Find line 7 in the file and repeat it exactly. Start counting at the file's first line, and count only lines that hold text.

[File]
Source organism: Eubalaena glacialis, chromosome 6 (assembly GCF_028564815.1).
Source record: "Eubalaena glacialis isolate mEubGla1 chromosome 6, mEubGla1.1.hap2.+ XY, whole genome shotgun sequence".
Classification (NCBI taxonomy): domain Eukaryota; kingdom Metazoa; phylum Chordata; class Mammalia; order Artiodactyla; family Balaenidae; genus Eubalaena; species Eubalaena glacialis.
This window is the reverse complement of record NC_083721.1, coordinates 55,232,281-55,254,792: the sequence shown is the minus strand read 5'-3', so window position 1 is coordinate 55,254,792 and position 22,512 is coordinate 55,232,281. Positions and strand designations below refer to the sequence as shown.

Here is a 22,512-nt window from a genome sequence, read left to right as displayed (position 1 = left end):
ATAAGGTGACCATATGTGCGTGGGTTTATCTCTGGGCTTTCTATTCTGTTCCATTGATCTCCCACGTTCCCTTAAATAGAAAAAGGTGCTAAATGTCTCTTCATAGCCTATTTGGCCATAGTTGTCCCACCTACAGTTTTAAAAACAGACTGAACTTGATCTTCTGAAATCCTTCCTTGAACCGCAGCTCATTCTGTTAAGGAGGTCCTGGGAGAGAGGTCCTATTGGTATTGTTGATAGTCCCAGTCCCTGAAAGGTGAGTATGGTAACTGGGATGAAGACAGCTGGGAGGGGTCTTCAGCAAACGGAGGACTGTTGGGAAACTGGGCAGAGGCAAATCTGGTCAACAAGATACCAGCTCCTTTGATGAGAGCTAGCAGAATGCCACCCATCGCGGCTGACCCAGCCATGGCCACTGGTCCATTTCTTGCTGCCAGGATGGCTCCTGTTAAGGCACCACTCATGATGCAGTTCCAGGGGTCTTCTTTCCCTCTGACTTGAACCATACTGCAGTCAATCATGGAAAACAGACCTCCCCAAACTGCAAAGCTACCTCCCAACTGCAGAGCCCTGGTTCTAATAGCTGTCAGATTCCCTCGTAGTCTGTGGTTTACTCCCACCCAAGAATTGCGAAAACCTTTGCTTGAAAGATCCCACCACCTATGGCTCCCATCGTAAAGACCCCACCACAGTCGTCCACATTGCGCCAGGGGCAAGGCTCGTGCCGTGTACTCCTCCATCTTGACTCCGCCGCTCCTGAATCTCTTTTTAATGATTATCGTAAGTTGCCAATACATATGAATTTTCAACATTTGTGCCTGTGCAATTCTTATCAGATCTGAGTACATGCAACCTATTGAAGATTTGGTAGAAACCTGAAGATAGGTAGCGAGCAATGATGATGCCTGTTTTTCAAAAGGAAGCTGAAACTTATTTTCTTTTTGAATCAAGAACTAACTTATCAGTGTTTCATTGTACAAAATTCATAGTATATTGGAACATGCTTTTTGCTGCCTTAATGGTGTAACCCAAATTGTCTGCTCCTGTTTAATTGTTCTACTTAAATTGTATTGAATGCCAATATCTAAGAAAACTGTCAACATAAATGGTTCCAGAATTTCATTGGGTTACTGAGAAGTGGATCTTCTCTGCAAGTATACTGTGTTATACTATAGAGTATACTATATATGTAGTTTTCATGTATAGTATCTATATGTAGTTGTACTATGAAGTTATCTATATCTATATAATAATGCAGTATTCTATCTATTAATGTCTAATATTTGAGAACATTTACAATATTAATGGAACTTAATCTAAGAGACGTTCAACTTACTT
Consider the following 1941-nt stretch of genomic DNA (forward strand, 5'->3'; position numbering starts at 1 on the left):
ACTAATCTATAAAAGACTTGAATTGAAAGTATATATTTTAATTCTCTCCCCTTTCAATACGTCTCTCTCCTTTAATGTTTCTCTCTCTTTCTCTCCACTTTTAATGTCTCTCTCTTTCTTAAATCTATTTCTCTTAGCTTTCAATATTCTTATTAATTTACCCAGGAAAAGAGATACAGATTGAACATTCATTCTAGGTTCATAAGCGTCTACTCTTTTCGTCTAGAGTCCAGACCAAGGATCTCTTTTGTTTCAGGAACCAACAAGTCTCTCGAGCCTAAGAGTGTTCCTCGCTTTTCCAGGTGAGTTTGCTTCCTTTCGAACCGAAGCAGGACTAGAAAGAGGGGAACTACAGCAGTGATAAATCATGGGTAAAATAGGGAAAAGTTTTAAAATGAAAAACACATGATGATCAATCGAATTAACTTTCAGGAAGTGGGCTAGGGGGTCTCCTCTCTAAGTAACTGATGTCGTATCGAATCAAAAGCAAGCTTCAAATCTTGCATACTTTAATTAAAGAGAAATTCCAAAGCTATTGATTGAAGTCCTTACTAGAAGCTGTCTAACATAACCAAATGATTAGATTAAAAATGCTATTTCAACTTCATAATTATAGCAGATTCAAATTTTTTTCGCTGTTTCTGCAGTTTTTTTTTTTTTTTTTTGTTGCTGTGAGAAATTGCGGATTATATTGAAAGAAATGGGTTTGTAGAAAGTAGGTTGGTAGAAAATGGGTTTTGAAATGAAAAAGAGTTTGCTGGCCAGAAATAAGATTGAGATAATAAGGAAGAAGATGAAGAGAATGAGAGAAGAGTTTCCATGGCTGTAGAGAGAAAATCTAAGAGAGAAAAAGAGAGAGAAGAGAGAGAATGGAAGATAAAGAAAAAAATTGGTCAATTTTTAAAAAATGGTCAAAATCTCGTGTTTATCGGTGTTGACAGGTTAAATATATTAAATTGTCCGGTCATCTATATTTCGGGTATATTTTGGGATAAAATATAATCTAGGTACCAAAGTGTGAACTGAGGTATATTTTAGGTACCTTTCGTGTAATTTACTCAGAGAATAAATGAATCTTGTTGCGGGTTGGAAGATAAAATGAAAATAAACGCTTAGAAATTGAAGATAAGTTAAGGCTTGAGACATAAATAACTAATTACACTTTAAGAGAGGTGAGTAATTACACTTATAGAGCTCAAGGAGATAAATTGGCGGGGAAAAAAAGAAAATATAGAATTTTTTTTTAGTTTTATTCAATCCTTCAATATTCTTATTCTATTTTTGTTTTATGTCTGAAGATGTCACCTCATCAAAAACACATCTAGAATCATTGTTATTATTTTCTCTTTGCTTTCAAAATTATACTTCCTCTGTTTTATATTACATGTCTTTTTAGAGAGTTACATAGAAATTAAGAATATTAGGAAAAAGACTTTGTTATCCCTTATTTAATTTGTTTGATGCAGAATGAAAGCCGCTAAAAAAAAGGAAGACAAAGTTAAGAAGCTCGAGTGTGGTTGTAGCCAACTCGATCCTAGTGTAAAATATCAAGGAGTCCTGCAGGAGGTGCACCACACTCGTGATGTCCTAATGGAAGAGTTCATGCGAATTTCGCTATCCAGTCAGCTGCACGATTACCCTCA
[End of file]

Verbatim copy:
Consider the following 1941-nt stretch of genomic DNA (forward strand, 5'->3'; position numbering starts at 1 on the left):